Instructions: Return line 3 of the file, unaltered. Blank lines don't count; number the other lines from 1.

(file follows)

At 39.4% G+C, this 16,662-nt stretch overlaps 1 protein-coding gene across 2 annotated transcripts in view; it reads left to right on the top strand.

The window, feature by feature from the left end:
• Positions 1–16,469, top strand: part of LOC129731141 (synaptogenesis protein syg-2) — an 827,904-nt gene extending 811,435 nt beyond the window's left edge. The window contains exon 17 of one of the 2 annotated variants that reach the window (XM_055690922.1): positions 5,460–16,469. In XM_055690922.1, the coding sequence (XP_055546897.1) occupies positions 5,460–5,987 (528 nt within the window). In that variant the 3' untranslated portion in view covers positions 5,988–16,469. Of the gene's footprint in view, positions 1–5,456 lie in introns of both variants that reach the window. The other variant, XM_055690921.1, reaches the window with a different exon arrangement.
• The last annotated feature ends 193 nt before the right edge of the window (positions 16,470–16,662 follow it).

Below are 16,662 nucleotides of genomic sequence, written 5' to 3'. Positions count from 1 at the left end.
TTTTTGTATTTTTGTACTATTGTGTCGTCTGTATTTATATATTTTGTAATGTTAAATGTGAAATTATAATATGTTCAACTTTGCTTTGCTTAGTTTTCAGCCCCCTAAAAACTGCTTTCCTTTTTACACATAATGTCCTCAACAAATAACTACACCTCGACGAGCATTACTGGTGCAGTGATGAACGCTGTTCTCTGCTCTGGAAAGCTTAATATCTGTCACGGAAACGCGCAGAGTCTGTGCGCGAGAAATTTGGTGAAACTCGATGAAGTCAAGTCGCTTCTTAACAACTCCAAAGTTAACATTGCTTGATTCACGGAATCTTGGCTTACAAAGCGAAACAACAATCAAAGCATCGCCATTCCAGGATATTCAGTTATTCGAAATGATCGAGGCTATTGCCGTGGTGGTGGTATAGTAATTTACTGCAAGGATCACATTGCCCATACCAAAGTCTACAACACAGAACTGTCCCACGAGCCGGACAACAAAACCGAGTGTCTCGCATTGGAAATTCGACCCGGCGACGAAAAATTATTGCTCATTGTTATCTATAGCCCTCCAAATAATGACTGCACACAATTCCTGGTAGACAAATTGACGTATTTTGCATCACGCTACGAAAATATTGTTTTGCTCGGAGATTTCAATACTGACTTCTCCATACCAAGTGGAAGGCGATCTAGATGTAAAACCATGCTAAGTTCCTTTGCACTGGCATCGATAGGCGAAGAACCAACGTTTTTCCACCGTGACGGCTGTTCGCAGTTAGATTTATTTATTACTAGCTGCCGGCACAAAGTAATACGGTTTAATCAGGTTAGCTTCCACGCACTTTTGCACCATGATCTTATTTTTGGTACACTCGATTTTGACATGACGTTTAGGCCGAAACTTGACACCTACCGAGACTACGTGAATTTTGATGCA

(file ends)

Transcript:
• Positions 1–16,469, top strand: part of LOC129731141 (synaptogenesis protein syg-2) — an 827,904-nt gene extending 811,435 nt beyond the window's left edge. The window contains exon 17 of one of the 2 annotated variants that reach the window (XM_055690922.1): positions 5,460–16,469. In XM_055690922.1, the coding sequence (XP_055546897.1) occupies positions 5,460–5,987 (528 nt within the window). In that variant the 3' untranslated portion in view covers positions 5,988–16,469. Of the gene's footprint in view, positions 1–5,456 lie in introns of both variants that reach the window. The other variant, XM_055690921.1, reaches the window with a different exon arrangement.